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Movie Review: Marxism Criticism of the ‘Titanic’

      The Titanic was a romantic disaster film that opened nationally in the theatres in December, 1997. Directed by James Cameron, this was the most expensive film ever made. To many of the viewers, this movie was seen as a prime example of capitalistic monetary excess. In just its initial theatre release, the film made more than 1.1 billion US dollars. It went ahead to win eleven Academic Awards. Among these included an award for the Best Picture and Best Director (Ebert, 1998). Despite all these success stories, there’s a lot of irony that surrounds the much hyped commercial success of Titanic. The film fits very perfectly into a revolutionary Marxist paradigm. This paradigm condemns the idea of capitalistic excess and instead advocates for heroism and humanism of the underclass.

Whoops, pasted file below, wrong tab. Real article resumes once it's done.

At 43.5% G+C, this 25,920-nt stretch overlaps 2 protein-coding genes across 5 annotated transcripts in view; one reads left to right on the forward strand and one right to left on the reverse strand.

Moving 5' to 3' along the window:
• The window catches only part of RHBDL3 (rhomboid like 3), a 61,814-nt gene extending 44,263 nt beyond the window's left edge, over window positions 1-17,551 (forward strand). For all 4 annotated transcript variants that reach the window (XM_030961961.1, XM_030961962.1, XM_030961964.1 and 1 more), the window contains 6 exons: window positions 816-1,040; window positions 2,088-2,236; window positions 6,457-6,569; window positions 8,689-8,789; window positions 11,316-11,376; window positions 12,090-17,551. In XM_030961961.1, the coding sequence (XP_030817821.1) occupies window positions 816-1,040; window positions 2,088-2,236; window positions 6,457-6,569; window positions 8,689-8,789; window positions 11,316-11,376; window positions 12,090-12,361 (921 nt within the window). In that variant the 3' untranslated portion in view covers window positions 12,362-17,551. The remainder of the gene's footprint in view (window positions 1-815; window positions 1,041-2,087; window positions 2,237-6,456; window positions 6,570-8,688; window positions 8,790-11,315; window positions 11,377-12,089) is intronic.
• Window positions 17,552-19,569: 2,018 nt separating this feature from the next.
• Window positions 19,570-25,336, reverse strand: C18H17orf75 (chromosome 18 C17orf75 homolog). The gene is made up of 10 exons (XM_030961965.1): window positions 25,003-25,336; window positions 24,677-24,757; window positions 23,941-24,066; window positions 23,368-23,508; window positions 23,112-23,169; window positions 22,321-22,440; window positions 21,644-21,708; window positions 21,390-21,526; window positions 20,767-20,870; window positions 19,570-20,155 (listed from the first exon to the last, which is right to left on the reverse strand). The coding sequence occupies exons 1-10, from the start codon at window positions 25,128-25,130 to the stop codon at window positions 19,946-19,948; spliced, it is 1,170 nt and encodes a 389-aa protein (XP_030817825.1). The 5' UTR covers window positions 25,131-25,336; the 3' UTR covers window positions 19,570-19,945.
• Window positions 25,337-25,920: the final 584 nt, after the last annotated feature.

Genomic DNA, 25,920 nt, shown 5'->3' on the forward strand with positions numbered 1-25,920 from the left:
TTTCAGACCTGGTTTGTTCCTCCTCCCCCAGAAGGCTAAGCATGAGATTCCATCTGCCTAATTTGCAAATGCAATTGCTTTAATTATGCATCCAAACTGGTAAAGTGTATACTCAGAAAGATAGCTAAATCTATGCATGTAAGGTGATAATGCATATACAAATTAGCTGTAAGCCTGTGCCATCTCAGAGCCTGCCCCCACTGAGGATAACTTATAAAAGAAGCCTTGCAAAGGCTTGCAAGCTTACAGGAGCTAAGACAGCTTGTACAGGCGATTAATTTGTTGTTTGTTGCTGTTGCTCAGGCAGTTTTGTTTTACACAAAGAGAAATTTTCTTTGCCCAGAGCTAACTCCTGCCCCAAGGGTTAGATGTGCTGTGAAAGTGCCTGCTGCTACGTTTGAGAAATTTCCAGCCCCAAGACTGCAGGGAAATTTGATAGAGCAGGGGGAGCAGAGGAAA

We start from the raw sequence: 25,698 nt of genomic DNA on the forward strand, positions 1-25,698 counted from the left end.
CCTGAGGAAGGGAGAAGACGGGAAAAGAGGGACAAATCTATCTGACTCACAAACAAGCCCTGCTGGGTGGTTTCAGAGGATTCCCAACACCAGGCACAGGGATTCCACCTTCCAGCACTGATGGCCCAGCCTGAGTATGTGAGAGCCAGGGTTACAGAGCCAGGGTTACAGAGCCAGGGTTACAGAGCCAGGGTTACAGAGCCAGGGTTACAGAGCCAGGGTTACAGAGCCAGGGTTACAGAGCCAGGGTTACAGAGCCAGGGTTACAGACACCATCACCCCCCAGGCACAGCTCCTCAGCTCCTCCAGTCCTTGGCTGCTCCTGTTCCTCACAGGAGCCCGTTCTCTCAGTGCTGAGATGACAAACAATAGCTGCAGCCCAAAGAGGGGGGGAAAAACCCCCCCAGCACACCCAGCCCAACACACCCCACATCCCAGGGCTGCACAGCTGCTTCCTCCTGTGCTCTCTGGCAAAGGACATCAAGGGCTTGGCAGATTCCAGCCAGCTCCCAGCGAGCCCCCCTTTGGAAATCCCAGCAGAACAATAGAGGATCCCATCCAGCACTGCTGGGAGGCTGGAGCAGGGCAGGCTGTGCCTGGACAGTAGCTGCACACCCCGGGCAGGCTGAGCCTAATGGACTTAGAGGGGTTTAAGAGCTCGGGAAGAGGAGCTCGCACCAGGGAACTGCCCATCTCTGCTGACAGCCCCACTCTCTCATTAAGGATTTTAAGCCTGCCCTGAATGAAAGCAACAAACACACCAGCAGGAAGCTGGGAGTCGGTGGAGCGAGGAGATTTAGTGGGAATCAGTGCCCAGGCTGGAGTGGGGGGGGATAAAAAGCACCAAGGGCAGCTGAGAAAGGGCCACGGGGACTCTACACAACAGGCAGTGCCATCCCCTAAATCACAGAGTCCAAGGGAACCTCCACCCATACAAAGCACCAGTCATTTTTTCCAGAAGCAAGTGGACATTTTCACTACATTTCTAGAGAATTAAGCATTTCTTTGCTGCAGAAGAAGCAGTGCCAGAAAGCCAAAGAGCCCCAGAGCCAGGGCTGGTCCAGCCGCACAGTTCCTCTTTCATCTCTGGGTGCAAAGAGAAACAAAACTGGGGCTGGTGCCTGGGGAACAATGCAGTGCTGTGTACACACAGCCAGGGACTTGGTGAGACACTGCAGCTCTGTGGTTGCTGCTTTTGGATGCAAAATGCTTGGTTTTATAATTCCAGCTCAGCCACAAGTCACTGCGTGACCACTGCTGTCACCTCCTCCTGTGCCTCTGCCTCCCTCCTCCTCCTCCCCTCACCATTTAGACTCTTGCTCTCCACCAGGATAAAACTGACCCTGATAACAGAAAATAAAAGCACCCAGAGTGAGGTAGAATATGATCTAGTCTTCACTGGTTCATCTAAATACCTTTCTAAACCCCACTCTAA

The Titanic was set in the year 1912 and represented the last vestiges of the Victorian class structure. This film, according to Marxism paradigm, comes out as very unambiguous with regard to its statements about class struggle as well as the film’s critique of capitalism. The ship itself was a clear icon of the class struggle. The ship has been stratifies according to social classes. Those in the lower classes have got no way of reaching the upper classes because of the fact that they have been held back with physical realities (Maslin, 1997). This is seen in the movies literary when the ship is sinking and the third-class passengers have been locked in the lower levels of the ship; meanwhile, the first-class and second-class passengers are busy filling the life boats.

Just like the traditional Marxist writings, the Titanic places very little focus on the middle class. The film looks at its worldly microcosm in two classes; the first class and the third class. Marxism overlooks the middles class and similar to this, this movie rarely talks about the...